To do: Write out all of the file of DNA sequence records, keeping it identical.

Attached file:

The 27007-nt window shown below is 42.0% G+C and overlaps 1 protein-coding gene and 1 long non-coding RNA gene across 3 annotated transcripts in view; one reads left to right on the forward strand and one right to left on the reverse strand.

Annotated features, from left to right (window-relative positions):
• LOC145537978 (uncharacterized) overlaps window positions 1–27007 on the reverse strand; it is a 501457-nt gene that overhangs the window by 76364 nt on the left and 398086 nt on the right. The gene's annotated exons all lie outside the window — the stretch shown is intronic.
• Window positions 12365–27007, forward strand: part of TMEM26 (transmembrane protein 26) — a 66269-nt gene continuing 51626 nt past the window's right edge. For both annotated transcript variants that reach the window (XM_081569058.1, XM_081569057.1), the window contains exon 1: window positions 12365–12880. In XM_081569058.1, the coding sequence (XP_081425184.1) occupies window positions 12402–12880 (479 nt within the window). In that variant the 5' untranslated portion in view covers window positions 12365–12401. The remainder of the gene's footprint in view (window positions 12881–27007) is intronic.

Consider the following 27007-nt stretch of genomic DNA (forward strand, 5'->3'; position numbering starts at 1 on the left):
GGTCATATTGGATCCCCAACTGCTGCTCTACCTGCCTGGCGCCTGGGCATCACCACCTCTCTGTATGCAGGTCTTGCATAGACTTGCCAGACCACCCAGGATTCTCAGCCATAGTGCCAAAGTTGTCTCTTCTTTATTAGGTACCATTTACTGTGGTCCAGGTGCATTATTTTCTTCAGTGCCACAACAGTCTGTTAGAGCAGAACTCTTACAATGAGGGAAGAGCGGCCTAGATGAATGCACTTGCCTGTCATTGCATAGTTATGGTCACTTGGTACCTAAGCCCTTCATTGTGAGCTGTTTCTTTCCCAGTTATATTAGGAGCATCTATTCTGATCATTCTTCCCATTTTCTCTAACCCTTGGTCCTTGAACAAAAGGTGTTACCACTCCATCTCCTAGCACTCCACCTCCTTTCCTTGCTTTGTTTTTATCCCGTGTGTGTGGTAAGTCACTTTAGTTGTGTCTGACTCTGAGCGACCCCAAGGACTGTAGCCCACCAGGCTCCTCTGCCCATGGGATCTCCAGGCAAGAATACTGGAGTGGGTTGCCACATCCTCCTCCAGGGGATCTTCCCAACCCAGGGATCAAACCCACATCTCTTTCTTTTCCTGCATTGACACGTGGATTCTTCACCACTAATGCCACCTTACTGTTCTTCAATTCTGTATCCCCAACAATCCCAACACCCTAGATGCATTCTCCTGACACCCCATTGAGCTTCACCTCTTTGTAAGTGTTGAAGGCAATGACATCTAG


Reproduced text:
The 27007-nt window shown below is 42.0% G+C and overlaps 1 protein-coding gene and 1 long non-coding RNA gene across 3 annotated transcripts in view; one reads left to right on the forward strand and one right to left on the reverse strand.

Annotated features, from left to right (window-relative positions):
• LOC145537978 (uncharacterized) overlaps window positions 1–27007 on the reverse strand; it is a 501457-nt gene that overhangs the window by 76364 nt on the left and 398086 nt on the right. The gene's annotated exons all lie outside the window — the stretch shown is intronic.
• Window positions 12365–27007, forward strand: part of TMEM26 (transmembrane protein 26) — a 66269-nt gene continuing 51626 nt past the window's right edge. For both annotated transcript variants that reach the window (XM_081569058.1, XM_081569057.1), the window contains exon 1: window positions 12365–12880. In XM_081569058.1, the coding sequence (XP_081425184.1) occupies window positions 12402–12880 (479 nt within the window). In that variant the 5' untranslated portion in view covers window positions 12365–12401. The remainder of the gene's footprint in view (window positions 12881–27007) is intronic.

Consider the following 27007-nt stretch of genomic DNA (forward strand, 5'->3'; position numbering starts at 1 on the left):
GGTCATATTGGATCCCCAACTGCTGCTCTACCTGCCTGGCGCCTGGGCATCACCACCTCTCTGTATGCAGGTCTTGCATAGACTTGCCAGACCACCCAGGATTCTCAGCCATAGTGCCAAAGTTGTCTCTTCTTTATTAGGTACCATTTACTGTGGTCCAGGTGCATTATTTTCTTCAGTGCCACAACAGTCTGTTAGAGCAGAACTCTTACAATGAGGGAAGAGCGGCCTAGATGAATGCACTTGCCTGTCATTGCATAGTTATGGTCACTTGGTACCTAAGCCCTTCATTGTGAGCTGTTTCTTTCCCAGTTATATTAGGAGCATCTATTCTGATCATTCTTCCCATTTTCTCTAACCCTTGGTCCTTGAACAAAAGGTGTTACCACTCCATCTCCTAGCACTCCACCTCCTTTCCTTGCTTTGTTTTTATCCCGTGTGTGTGGTAAGTCACTTTAGTTGTGTCTGACTCTGAGCGACCCCAAGGACTGTAGCCCACCAGGCTCCTCTGCCCATGGGATCTCCAGGCAAGAATACTGGAGTGGGTTGCCACATCCTCCTCCAGGGGATCTTCCCAACCCAGGGATCAAACCCACATCTCTTTCTTTTCCTGCATTGACACGTGGATTCTTCACCACTAATGCCACCTTACTGTTCTTCAATTCTGTATCCCCAACAATCCCAACACCCTAGATGCATTCTCCTGACACCCCATTGAGCTTCACCTCTTTGTAAGTGTTGAAGGCAATGACATCTAG